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Latest Science: Machine-learning prediction algorithm identifies patients at high risk of undiagnosed AF

28 Aug 2021
Presented science not to be missed

The intermittent and symptomatic nature of atrial fibrillation (AF) means that many cases are undiagnosed. An AF risk prediction algorithm was developed using machine-learning techniques from a UK dataset of 2,994,837 patients and was found to be more effective than existing models at identifying patients at risk of AF.1 However, whether this risk prediction algorithm is accurate at identifying undiagnosed AF in a real-world primary-care setting is unknown.

As part of the on-demand programme, Doctor Alexander Cohen (Guy's and St Thomas' NHS Trust Hospitals, King’s College London, UK) presents the results from the PULsE-AI randomised trial, which was designed to assess the real-world ability of the machine-learning AF risk prediction algorithm coupled with diagnostic testing for the identification of patients with AF compared with routine care.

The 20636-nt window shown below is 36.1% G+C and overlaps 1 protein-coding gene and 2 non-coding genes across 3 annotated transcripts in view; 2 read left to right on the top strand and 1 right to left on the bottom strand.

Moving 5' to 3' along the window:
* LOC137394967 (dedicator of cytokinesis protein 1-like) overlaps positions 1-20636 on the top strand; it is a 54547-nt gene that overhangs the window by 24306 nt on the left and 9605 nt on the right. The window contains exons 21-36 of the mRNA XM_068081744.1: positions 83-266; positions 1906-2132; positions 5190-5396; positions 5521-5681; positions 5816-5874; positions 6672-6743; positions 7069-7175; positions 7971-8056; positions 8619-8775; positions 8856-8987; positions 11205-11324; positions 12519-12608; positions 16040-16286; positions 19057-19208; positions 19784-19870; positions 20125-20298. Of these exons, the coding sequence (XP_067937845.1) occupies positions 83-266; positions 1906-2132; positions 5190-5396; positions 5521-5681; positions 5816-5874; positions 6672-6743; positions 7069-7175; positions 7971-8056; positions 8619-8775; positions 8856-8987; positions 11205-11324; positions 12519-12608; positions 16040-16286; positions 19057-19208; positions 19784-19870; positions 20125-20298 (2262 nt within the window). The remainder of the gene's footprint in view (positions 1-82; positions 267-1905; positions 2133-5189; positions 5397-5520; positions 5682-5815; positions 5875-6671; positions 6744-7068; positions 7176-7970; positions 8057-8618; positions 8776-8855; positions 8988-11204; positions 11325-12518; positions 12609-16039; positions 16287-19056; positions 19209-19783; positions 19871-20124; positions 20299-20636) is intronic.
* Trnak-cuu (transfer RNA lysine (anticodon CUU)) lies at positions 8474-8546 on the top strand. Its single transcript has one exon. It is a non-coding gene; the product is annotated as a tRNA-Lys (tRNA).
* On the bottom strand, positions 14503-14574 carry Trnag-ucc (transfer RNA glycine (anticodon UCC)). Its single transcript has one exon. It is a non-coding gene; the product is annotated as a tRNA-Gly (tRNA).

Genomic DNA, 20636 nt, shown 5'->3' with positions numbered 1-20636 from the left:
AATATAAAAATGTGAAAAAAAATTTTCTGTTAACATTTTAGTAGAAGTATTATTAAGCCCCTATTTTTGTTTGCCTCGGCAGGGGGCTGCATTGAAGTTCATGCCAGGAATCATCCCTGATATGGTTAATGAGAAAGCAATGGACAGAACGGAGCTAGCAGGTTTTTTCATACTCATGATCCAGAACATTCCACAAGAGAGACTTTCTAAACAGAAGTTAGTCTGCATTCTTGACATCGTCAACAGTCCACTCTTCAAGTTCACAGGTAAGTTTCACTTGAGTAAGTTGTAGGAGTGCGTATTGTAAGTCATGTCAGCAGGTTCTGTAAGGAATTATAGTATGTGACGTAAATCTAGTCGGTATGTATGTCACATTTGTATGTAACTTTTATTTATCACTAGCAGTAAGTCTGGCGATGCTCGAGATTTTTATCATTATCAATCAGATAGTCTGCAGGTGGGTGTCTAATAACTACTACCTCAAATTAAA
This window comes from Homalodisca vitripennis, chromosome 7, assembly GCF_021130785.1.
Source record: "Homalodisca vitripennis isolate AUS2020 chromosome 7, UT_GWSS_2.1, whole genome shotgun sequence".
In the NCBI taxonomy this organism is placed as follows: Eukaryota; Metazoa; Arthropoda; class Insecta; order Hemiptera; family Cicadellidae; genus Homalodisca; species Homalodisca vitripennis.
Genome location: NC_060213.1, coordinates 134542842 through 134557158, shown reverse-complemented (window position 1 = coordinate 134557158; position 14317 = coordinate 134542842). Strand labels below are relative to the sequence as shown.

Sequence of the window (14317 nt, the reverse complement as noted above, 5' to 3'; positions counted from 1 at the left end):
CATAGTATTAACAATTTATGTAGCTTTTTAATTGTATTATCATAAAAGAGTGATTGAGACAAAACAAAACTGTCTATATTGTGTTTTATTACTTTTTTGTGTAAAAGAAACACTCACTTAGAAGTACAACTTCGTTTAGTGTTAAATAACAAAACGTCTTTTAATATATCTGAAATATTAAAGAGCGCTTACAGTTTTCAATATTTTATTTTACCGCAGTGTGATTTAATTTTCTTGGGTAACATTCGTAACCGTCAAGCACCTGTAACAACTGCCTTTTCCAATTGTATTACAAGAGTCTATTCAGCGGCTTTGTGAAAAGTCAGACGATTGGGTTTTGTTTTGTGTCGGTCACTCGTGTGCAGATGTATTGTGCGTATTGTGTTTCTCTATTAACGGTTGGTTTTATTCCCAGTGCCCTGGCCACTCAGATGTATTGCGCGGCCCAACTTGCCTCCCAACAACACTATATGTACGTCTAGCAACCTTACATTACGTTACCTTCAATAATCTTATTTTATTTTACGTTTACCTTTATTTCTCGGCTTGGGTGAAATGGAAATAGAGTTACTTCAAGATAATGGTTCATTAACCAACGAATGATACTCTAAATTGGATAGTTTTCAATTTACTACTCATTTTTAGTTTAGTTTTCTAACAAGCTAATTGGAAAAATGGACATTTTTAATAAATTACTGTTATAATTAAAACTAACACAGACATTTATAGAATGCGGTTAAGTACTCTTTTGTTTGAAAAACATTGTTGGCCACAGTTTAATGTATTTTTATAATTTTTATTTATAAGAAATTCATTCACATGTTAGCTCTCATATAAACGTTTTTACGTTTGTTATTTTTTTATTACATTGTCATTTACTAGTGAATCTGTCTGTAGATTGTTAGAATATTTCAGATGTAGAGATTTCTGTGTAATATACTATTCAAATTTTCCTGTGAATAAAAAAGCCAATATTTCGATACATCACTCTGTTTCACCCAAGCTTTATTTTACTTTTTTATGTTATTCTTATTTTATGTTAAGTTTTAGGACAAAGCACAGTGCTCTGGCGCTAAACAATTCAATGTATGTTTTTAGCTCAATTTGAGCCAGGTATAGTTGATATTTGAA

Eligible participants (aged >=30 years and without an existing AF diagnosis) registered at participating UK general practices were randomised to intervention and control arms. Intervention arm participants identified at highest risk of developing AF (algorithm risk score >=7.4%) were invited for a 12‑lead electrocardiogram (ECG) followed by 2 weeks of home-based ECG monitoring with a KardiaMobile device. Control-arm participants were managed routinely. The primary endpoint was the combined number of diagnoses of AF, atrial flutter and fast atrial tachycardia during the trial in participants judged by the algorithm to be at high risk of AF. The number of diagnoses across arms were compared using penalised logistic regression analyses, adjusted for baseline characteristics.

A total of 23,745 participants from six general practices were randomised. Of the 906 in the intervention arm with a high risk score, 255 (28.1%) consented to diagnostic testing. AF or related arrythmias were diagnosed in 5.63% and 4.93% of participants in the intervention and control arms, respectively (odds ratio [OR] 1.15; 95% confidence interval [CI] 0.77 to 1.73; p=0.486). Twice as many patients attending the clinic for diagnostic testing were diagnosed with AF or related arrhythmias compared with high-risk participants in the control arm (9.41% vs. 4.93%, respectively) (OR 2.23; 95% CI 1.31 to 3.73; p=0.003).

The findings indicate that the risk prediction algorithm might be a valuable tool for use in the primary-care setting to identify patients at a high risk of undiagnosed AF who could benefit from diagnostic testing – further evaluation of the cost-effectiveness of the intervention is warranted.


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1. Hill NR, et al. PLoS One. 2019;14:e0224582.